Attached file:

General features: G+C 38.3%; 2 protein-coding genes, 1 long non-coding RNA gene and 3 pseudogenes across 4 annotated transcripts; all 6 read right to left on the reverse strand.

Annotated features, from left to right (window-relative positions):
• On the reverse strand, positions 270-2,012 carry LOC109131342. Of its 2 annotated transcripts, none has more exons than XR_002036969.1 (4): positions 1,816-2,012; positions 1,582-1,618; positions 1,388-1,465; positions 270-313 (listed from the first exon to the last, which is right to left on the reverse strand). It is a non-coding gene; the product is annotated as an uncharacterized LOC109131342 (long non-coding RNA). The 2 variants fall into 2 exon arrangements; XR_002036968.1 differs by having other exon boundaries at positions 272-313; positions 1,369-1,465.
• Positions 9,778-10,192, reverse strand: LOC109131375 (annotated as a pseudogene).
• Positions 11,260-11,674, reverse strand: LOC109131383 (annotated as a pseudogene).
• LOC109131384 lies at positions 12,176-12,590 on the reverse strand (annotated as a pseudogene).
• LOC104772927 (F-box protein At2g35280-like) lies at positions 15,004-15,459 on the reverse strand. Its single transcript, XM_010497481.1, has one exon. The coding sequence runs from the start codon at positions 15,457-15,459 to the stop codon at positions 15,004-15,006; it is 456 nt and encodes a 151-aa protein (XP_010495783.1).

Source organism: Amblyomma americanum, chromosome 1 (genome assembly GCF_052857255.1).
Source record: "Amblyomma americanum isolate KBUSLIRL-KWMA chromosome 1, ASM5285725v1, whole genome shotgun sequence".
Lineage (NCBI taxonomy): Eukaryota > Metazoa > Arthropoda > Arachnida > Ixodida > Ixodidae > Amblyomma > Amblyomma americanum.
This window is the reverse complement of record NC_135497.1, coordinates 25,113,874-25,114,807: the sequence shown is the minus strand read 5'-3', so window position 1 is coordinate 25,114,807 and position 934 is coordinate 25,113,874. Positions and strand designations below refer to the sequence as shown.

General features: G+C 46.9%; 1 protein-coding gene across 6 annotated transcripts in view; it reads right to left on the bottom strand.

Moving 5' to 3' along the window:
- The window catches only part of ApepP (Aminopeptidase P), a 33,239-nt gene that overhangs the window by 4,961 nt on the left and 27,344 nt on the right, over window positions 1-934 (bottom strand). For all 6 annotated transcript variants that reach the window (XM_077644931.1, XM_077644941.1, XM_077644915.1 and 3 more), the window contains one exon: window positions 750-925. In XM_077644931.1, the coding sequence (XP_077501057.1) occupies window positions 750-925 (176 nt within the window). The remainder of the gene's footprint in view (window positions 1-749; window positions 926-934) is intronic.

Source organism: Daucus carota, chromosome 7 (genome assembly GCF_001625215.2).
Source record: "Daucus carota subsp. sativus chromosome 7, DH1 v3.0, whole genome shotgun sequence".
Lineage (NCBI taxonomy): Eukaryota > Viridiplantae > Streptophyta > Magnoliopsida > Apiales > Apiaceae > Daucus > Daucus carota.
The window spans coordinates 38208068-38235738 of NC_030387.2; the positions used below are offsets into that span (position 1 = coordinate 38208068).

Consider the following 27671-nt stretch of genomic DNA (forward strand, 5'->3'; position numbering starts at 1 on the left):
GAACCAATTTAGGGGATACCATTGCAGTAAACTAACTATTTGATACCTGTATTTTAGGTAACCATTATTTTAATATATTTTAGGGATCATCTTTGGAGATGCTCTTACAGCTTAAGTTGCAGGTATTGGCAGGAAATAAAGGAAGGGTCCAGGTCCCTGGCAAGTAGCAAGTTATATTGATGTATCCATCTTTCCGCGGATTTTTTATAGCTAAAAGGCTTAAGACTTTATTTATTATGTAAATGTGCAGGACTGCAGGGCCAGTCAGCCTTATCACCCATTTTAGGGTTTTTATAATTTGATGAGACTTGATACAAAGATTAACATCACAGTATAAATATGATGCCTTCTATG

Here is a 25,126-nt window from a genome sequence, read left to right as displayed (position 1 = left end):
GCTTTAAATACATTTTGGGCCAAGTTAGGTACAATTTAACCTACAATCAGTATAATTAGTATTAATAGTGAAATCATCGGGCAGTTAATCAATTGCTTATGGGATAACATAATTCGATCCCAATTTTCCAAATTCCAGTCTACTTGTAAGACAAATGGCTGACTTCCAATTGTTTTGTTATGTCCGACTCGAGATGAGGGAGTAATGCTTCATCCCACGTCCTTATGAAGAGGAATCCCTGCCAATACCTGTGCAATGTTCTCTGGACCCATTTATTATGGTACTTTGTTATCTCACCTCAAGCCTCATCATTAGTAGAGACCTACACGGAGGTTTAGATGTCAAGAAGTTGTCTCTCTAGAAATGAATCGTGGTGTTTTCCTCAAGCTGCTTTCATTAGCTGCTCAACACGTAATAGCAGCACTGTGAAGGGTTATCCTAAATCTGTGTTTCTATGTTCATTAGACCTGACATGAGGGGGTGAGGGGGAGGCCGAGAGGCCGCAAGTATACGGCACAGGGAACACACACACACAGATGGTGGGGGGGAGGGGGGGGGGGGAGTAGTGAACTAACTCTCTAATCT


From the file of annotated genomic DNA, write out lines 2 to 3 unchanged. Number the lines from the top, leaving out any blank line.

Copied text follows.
Annotated features, from left to right (window-relative positions):
• On the reverse strand, positions 270-2,012 carry LOC109131342. Of its 2 annotated transcripts, none has more exons than XR_002036969.1 (4): positions 1,816-2,012; positions 1,582-1,618; positions 1,388-1,465; positions 270-313 (listed from the first exon to the last, which is right to left on the reverse strand). It is a non-coding gene; the product is annotated as an uncharacterized LOC109131342 (long non-coding RNA). The 2 variants fall into 2 exon arrangements; XR_002036968.1 differs by having other exon boundaries at positions 272-313; positions 1,369-1,465.